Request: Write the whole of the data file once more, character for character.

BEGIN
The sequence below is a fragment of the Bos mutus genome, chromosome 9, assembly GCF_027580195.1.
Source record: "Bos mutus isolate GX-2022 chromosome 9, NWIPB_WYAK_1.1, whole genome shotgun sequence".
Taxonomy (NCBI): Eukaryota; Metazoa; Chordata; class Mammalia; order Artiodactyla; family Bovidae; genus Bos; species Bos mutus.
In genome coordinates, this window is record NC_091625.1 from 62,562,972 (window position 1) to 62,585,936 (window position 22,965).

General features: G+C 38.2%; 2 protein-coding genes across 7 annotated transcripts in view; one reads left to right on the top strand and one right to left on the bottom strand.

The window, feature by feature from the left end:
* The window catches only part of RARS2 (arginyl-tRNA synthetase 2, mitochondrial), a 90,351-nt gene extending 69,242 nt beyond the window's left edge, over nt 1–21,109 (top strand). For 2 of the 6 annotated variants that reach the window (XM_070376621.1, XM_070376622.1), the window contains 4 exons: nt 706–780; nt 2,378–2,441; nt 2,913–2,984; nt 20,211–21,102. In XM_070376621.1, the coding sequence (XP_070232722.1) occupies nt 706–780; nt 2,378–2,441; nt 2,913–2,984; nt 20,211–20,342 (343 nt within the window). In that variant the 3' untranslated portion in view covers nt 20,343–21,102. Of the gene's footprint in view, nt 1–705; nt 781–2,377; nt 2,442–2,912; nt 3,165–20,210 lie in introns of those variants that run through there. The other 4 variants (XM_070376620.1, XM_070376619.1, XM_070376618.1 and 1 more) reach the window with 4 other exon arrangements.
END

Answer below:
The sequence below is a fragment of the Bos mutus genome, chromosome 9, assembly GCF_027580195.1.
Source record: "Bos mutus isolate GX-2022 chromosome 9, NWIPB_WYAK_1.1, whole genome shotgun sequence".
Taxonomy (NCBI): Eukaryota; Metazoa; Chordata; class Mammalia; order Artiodactyla; family Bovidae; genus Bos; species Bos mutus.
In genome coordinates, this window is record NC_091625.1 from 62,562,972 (window position 1) to 62,585,936 (window position 22,965).

General features: G+C 38.2%; 2 protein-coding genes across 7 annotated transcripts in view; one reads left to right on the top strand and one right to left on the bottom strand.

The window, feature by feature from the left end:
* The window catches only part of RARS2 (arginyl-tRNA synthetase 2, mitochondrial), a 90,351-nt gene extending 69,242 nt beyond the window's left edge, over nt 1–21,109 (top strand). For 2 of the 6 annotated variants that reach the window (XM_070376621.1, XM_070376622.1), the window contains 4 exons: nt 706–780; nt 2,378–2,441; nt 2,913–2,984; nt 20,211–21,102. In XM_070376621.1, the coding sequence (XP_070232722.1) occupies nt 706–780; nt 2,378–2,441; nt 2,913–2,984; nt 20,211–20,342 (343 nt within the window). In that variant the 3' untranslated portion in view covers nt 20,343–21,102. Of the gene's footprint in view, nt 1–705; nt 781–2,377; nt 2,442–2,912; nt 3,165–20,210 lie in introns of those variants that run through there. The other 4 variants (XM_070376620.1, XM_070376619.1, XM_070376618.1 and 1 more) reach the window with 4 other exon arrangements.